Referring to FIG. 2, a more detailed depiction of the auction system 130 is shown. The bids 120 correspond to the plurality of bids 120A, 120B . . . 120N shown in FIG. 1. In some instances, the bids 120 include volume discounts or volume surcharges described in further detail below. The auction system 130 includes a solutions module 210 for determining the K-best solutions 180 to the auction WDP. The solutions module 210 receives information from at least one buyer, such as optionally receiving one or more of the objective function 240 and the constraints 250, and information from at least one seller, such as the bids 120 to determine the K-best solutions 180.

The solutions module 210 includes a formulation module 220 and a solutions determination module 230. The formulation module 220 performs several functions including, for instance, formulating the auction WDP as a knapsack problem, formulating the knapsack problem as a dynamic programming problem, and formulating the dynamic programming problem as a KSP problem.

Formulation involves an application or execution of at least one process that results in an expression of a problem, such as the mathematical expression of a KSP problem. The mathematical expression may be solved by one or more processes, such as application of a known KSP algorithm.

The solutions determination module 230 determines the K-best solutions 180 to the KSP problem formulated by the formulation module 220. For example, the solutions determination module 230 solves the KSP problem using a known KSP algorithm to determine the K-best solutions 180. The K-best solutions 180 is a set of K-best solutions and includes at least one solution. In one example, the set of K-best solutions comprises at least one solution to individual sub-auctions.

In one embodiment, the solutions determination module 230 includes a pre-processing module 231 for improving the usefulness of the K-best solutions 180. For example, the K-best solutions 180, in certain instances, are substantially similar and there are minor differences between each of the K-best solutions 180. The pre-processing module 231 determines the K-best solutions 180 such that the K-best solutions 180 represent a diverse set of solutions that an agent can select from. In one embodiment, the pre-processing module 231 uses a recursive algorithm to selectively or exhaustively enumerate a diverse set of K-best solutions. In another embodiment, an equivalent non-recursive algorithm is used for the same purpose.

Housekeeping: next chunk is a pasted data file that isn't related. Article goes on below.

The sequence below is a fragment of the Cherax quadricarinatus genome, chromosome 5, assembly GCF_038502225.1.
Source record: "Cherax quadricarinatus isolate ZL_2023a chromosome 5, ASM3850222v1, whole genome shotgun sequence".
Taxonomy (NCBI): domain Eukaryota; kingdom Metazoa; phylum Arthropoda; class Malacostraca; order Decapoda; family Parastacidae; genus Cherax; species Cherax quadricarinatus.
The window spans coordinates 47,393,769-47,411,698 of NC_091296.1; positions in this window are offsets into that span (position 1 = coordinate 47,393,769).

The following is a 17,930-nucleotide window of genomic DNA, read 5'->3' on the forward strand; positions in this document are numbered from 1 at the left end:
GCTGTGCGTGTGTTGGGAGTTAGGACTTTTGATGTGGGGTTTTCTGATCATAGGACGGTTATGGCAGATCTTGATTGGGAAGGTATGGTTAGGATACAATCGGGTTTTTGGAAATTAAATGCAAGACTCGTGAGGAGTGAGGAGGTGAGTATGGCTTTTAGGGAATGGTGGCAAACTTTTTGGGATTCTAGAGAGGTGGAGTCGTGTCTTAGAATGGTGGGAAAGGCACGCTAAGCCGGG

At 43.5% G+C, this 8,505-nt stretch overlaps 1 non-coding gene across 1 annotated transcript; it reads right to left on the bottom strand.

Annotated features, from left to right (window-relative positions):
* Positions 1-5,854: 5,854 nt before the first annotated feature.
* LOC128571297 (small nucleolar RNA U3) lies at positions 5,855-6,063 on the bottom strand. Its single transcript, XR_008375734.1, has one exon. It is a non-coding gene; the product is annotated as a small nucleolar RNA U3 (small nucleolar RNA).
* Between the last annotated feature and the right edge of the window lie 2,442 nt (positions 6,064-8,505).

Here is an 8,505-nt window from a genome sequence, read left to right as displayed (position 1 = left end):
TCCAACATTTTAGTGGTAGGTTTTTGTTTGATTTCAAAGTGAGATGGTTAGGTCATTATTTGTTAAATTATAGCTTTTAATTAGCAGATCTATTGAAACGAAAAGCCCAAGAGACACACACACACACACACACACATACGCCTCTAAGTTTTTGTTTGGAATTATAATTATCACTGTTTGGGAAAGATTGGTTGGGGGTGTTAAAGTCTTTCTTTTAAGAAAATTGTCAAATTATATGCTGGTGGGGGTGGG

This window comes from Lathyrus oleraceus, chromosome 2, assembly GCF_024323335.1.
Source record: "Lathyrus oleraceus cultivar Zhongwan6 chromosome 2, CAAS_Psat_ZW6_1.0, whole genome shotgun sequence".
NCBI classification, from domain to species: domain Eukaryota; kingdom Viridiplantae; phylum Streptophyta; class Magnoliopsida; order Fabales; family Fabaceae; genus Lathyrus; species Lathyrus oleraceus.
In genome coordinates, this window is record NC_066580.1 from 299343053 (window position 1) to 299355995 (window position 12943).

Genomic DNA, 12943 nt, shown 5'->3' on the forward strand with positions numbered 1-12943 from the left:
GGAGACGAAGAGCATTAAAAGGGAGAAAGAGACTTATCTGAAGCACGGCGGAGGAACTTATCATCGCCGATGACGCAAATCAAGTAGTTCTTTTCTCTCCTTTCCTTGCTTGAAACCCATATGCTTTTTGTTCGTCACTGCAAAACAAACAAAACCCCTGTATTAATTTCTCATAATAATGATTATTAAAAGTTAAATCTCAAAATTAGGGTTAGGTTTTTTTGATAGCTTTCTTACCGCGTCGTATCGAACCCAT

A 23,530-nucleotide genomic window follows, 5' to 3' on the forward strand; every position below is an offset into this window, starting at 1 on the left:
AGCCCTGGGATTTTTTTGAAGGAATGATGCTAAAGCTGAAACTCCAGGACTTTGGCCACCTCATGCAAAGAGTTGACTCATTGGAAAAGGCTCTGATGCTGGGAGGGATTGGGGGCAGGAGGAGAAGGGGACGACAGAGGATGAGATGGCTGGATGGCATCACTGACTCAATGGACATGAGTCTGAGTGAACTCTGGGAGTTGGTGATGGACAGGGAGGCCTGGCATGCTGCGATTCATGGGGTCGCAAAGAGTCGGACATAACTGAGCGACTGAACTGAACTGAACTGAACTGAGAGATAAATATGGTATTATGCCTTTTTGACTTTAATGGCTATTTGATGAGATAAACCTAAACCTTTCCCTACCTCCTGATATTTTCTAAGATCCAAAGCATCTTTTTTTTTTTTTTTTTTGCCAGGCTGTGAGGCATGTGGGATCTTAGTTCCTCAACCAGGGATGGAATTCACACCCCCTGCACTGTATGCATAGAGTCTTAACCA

In the case of a procurement auction, for instance, in which several different types of items are sought by a buyer, the pre-processing module 231 performs pre-processing by application of a recursive algorithm to generate a set of individual-item sub-auction solutions for each of a plurality of individual-item sub-auctions. The pre-processing module 231 eliminates at least one of the individual-item sub-auction solutions to enhance the diversity of the set of K-best overall WDP solutions. For example, solutions for one of the individual-item sub-auctions may be very similar, such as minimal differences in price, and thus results in each of the K-best solutions 180 being similar. One or more of the solutions for that individual item sub-auction are eliminated when determining the K-best solutions 180 in order to generate a set of diverse K-best solutions to the auction WDP.

In one embodiment, the solutions determination module 230 in the solutions module 210 determines the relaxed K-best solutions 281. The relaxed K-best solutions 281 include solutions to the auction WDP that do not satisfy or take into consideration side constraints. From the relaxed K-best solutions 281, the solutions determination module 230 is operable to determine one or more of feasible solutions 282, optimal solutions 283, and acceptable solutions 284, which are subsets of the relaxed K-best solutions 281. For example, the solutions determination module 230 takes into consideration at least one objective function 240 when determining the optimal solutions 283 and/or at least one side constraint 250 when determining the feasible solutions 282. Although not shown, the K-best solutions 180 and the relaxed K-best solutions 281 optionally include other types of solutions not shown. For example, the solutions determination module 230 determines optimal relaxed solutions, optimal feasible solutions, and optimal acceptable solutions, which include, respectively, solutions that are the best among all or a subset of the feasible solutions 282, solutions that are the best among all or a subset of the acceptable solutions 284, and solutions that are the best among all or a subset of the K-best relaxed solutions 281.

In one embodiment, the optimal solutions 283 are solutions determined from the relaxed K-best solutions 281 that optimize the objective function 240. For example, in the case of a procurement auction, the objective function 240, for example, includes minimization of a buyer's total expenditure for a bundle of goods, or the price that is required to obtain the bundle of goods. In another example, the objective function 240 includes the total monetary gains that accrue to all agents as a result of changing the ownership of goods through the auction, and this objective function 240, for example, is maximized. The solutions determination module 230 determines the optimal solution 283 that minimizes the buyer's total expenditure or that maximizes total monetary gains that accrue to all agents.